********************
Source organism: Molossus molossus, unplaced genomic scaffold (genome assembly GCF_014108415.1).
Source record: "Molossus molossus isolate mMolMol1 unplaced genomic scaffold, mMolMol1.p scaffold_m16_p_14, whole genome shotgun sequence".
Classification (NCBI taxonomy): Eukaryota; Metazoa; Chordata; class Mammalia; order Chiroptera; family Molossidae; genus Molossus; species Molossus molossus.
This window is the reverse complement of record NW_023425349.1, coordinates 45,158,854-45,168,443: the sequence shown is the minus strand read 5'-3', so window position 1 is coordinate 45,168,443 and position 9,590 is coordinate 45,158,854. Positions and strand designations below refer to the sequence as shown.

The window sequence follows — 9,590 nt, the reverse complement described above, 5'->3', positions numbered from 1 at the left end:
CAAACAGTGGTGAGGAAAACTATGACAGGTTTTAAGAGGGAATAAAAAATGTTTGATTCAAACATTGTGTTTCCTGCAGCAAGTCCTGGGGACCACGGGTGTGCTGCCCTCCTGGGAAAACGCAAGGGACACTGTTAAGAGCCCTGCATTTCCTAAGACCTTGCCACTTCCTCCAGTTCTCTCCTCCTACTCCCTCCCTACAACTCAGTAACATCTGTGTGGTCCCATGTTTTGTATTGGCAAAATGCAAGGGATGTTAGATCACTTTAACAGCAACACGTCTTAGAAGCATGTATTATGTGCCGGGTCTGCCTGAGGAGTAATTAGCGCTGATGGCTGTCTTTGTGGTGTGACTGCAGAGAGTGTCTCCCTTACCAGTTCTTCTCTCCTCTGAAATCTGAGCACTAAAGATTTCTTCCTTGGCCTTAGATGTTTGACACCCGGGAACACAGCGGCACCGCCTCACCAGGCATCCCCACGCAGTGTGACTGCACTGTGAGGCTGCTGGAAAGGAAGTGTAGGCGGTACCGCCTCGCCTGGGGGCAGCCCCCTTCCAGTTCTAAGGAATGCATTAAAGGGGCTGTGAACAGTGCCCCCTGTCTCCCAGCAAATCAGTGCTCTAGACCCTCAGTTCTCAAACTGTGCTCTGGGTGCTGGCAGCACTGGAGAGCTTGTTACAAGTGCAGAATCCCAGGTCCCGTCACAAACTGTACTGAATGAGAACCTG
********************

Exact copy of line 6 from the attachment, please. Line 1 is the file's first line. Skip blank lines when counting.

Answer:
CAAACAGTGGTGAGGAAAACTATGACAGGTTTTAAGAGGGAATAAAAAATGTTTGATTCAAACATTGTGTTTCCTGCAGCAAGTCCTGGGGACCACGGGTGTGCTGCCCTCCTGGGAAAACGCAAGGGACACTGTTAAGAGCCCTGCATTTCCTAAGACCTTGCCACTTCCTCCAGTTCTCTCCTCCTACTCCCTCCCTACAACTCAGTAACATCTGTGTGGTCCCATGTTTTGTATTGGCAAAATGCAAGGGATGTTAGATCACTTTAACAGCAACACGTCTTAGAAGCATGTATTATGTGCCGGGTCTGCCTGAGGAGTAATTAGCGCTGATGGCTGTCTTTGTGGTGTGACTGCAGAGAGTGTCTCCCTTACCAGTTCTTCTCTCCTCTGAAATCTGAGCACTAAAGATTTCTTCCTTGGCCTTAGATGTTTGACACCCGGGAACACAGCGGCACCGCCTCACCAGGCATCCCCACGCAGTGTGACTGCACTGTGAGGCTGCTGGAAAGGAAGTGTAGGCGGTACCGCCTCGCCTGGGGGCAGCCCCCTTCCAGTTCTAAGGAATGCATTAAAGGGGCTGTGAACAGTGCCCCCTGTCTCCCAGCAAATCAGTGCTCTAGACCCTCAGTTCTCAAACTGTGCTCTGGGTGCTGGCAGCACTGGAGAGCTTGTTACAAGTGCAGAATCCCAGGTCCCGTCACAAACTGTACTGAATGAGAACCTG